The losing side of the Kazakhstan oil boom

Jul 09, 2004 02:00 AM

by Burt Herman

Oil worker Bisen Zhekenov says his battle with Halliburton began on a hot summer day in 1998 when a leak of highly toxic gas at the country's largest oil field made him violently ill. Since then, he's battled the American firm up to the highest court in this oil-rich Central Asian nation, demanding damages for his ruined health.
Six years on, Halliburton officials have yet to acknowledge any responsibility and only reluctantly have confirmed an accident happened.

Human rights activists say Zhekenov is one of many Kazakh oil workers fired by employers as no longer fit for work who find themselves on the losing side of the Kazakhstan oil boom, which has attracted the most foreign investment in the former Soviet Union. Mokhambet Khakimov, head of the Kazakh environmental group Caspian Nature, maintains about 100 suspicious deaths of Tengiz workers have been recorded since 1996. He said autopsies showed the victims, mostly young men, died of blood and liver problems.
He maintains similar problems were found in 30,000 Caspian Sea seals that mysteriously died in 2002, raising alarms about the possible impact of oil production on the Caspian Sea. Tengiz is one of many promising oil fields in and around this inland sea. An official commission found no link between the seals' deaths and oil exploration.

But Khakimov argues the commission's conclusion is just another example of officials ignoring the problem. Foreign oil companies "have bought everybody -- local authorities, ministries. They know perfectly well that they can get away with it," he said.
Cases such as Zhekenov's, involving a major American company at the giant Tengiz field, are fuelling growing resentment among Kazakhs who accuse foreign oil giants of routinely circumventing the law and Kazakh authorities of ignoring misdeeds in an effort to keep the investment coming. Oil company and Kazakh officials deny those allegations.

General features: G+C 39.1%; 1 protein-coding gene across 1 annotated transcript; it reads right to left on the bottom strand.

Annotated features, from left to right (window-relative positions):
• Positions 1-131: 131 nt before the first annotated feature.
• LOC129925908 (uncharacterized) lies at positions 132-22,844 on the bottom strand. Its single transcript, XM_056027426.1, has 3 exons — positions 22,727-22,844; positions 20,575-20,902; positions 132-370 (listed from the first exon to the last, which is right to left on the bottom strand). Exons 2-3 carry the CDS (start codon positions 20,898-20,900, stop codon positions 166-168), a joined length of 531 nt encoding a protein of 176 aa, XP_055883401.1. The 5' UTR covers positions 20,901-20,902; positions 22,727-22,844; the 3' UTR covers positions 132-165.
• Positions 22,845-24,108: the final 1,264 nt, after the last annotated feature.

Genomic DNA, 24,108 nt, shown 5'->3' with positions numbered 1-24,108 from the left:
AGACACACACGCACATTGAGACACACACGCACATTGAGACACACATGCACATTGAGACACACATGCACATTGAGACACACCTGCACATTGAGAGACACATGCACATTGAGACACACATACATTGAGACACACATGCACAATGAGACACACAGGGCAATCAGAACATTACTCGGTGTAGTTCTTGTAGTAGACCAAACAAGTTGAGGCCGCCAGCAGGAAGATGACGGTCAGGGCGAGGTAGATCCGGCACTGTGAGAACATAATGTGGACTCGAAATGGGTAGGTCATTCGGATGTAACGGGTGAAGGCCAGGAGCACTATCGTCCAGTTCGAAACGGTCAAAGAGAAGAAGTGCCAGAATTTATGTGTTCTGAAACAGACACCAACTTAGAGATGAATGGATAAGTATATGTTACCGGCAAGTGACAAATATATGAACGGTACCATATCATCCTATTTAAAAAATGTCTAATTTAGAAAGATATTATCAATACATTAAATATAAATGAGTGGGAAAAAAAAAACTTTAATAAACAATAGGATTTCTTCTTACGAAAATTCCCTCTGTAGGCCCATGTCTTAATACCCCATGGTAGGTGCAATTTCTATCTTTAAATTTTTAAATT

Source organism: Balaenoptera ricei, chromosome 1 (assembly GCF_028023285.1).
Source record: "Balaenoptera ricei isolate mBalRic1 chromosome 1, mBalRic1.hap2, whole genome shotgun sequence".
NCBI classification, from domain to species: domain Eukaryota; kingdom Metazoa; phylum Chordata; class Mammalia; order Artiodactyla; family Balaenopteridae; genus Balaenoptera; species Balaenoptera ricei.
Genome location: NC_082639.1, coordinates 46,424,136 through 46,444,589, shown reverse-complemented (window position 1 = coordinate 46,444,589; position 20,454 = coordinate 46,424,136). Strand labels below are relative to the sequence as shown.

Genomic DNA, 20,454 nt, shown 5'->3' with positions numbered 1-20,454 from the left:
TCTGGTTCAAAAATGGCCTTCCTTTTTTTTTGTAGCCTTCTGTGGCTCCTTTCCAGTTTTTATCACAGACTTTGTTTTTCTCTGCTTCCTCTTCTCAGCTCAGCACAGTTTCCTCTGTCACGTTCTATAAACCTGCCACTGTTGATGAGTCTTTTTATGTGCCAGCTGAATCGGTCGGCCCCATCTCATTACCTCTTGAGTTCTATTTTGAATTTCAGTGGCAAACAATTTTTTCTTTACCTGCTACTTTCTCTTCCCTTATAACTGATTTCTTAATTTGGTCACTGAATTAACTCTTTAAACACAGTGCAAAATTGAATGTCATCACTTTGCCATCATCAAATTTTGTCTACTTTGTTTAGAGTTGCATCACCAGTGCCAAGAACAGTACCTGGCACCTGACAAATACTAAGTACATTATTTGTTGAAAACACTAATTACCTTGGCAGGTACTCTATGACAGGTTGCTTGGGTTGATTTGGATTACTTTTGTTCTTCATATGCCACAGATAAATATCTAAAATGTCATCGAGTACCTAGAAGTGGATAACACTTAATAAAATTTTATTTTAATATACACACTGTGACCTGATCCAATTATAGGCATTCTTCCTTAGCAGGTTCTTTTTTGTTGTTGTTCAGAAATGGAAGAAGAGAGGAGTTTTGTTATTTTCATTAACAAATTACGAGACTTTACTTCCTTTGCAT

Zhekenov landed a job in 1997 with Houston-based Halliburton, a subcontractor of TengizChevrOil -- a company set up by ChevronTexaco, ExxonMobil, KazMunaiGaz and LUKArco to develop the Tengiz field in western Kazakhstan. He said he was arriving on the job in June 1998 to operate pumping machinery when he first caught a whiff of the rotten-egg odour given off by highly toxic hydrogen sulphide, a gas that permeates the heavy oil at Tengiz and must be removed to render the oil usable.
"I couldn't breathe, hear. There was tormenting pain in the back of my head," Zhekenov said at his house in the village of Turgizba, 100 km north of Tengiz.

Later that day, Zhekenov was wearing an oxygen mask and taken to a hospital. Doctors diagnosed him with heat stroke and exhaustion and gave him a half-day off work. He saw more doctors after that but kept working until April 2000. Then, he said, he suffered a second dose of hydrogen sulphide while preparing an oil pump in an enclosed area. After 24 hours on oxygen at the TengizChevrOil clinic, Zhekenov was given a day off. His life from then on revolved around visits to doctors and hospitals.
Zhekenov says he was fired a year later. Kazakhstan's National Centre for Professional Diseases determined Zhekenov had suffered acute poisoning from hydrogen sulphide, which has weakened his nervous system and led to such symptoms as fever, persistent thirst and reflex problems.